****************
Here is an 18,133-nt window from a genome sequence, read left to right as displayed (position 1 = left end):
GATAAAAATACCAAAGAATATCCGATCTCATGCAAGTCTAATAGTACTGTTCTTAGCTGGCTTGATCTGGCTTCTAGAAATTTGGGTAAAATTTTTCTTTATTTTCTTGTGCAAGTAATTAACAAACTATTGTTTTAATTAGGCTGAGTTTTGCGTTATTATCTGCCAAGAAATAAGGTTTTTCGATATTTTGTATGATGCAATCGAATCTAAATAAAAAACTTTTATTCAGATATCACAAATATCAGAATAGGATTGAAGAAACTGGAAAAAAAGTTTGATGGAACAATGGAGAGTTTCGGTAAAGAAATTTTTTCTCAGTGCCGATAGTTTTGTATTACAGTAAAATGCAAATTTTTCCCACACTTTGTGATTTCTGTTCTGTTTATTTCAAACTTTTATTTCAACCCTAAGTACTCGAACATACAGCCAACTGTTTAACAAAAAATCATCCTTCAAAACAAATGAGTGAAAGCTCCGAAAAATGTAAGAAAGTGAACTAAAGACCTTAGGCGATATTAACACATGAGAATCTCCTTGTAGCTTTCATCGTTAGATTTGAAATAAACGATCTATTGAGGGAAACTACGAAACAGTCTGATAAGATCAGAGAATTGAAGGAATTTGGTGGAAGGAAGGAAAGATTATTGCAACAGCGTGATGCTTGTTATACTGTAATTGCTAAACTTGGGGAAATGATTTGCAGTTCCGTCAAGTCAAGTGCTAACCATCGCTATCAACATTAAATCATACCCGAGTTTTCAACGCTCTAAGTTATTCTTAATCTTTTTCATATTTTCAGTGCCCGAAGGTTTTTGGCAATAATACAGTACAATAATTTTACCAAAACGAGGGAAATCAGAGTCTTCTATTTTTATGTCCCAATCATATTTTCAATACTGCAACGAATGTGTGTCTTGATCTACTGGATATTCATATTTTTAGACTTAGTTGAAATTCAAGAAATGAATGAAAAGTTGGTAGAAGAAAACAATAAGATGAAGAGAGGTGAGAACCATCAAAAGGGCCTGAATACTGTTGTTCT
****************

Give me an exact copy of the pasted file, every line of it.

Here is an 18,133-nt window from a genome sequence, read left to right as displayed (position 1 = left end):
GATAAAAATACCAAAGAATATCCGATCTCATGCAAGTCTAATAGTACTGTTCTTAGCTGGCTTGATCTGGCTTCTAGAAATTTGGGTAAAATTTTTCTTTATTTTCTTGTGCAAGTAATTAACAAACTATTGTTTTAATTAGGCTGAGTTTTGCGTTATTATCTGCCAAGAAATAAGGTTTTTCGATATTTTGTATGATGCAATCGAATCTAAATAAAAAACTTTTATTCAGATATCACAAATATCAGAATAGGATTGAAGAAACTGGAAAAAAAGTTTGATGGAACAATGGAGAGTTTCGGTAAAGAAATTTTTTCTCAGTGCCGATAGTTTTGTATTACAGTAAAATGCAAATTTTTCCCACACTTTGTGATTTCTGTTCTGTTTATTTCAAACTTTTATTTCAACCCTAAGTACTCGAACATACAGCCAACTGTTTAACAAAAAATCATCCTTCAAAACAAATGAGTGAAAGCTCCGAAAAATGTAAGAAAGTGAACTAAAGACCTTAGGCGATATTAACACATGAGAATCTCCTTGTAGCTTTCATCGTTAGATTTGAAATAAACGATCTATTGAGGGAAACTACGAAACAGTCTGATAAGATCAGAGAATTGAAGGAATTTGGTGGAAGGAAGGAAAGATTATTGCAACAGCGTGATGCTTGTTATACTGTAATTGCTAAACTTGGGGAAATGATTTGCAGTTCCGTCAAGTCAAGTGCTAACCATCGCTATCAACATTAAATCATACCCGAGTTTTCAACGCTCTAAGTTATTCTTAATCTTTTTCATATTTTCAGTGCCCGAAGGTTTTTGGCAATAATACAGTACAATAATTTTACCAAAACGAGGGAAATCAGAGTCTTCTATTTTTATGTCCCAATCATATTTTCAATACTGCAACGAATGTGTGTCTTGATCTACTGGATATTCATATTTTTAGACTTAGTTGAAATTCAAGAAATGAATGAAAAGTTGGTAGAAGAAAACAATAAGATGAAGAGAGGTGAGAACCATCAAAAGGGCCTGAATACTGTTGTTCT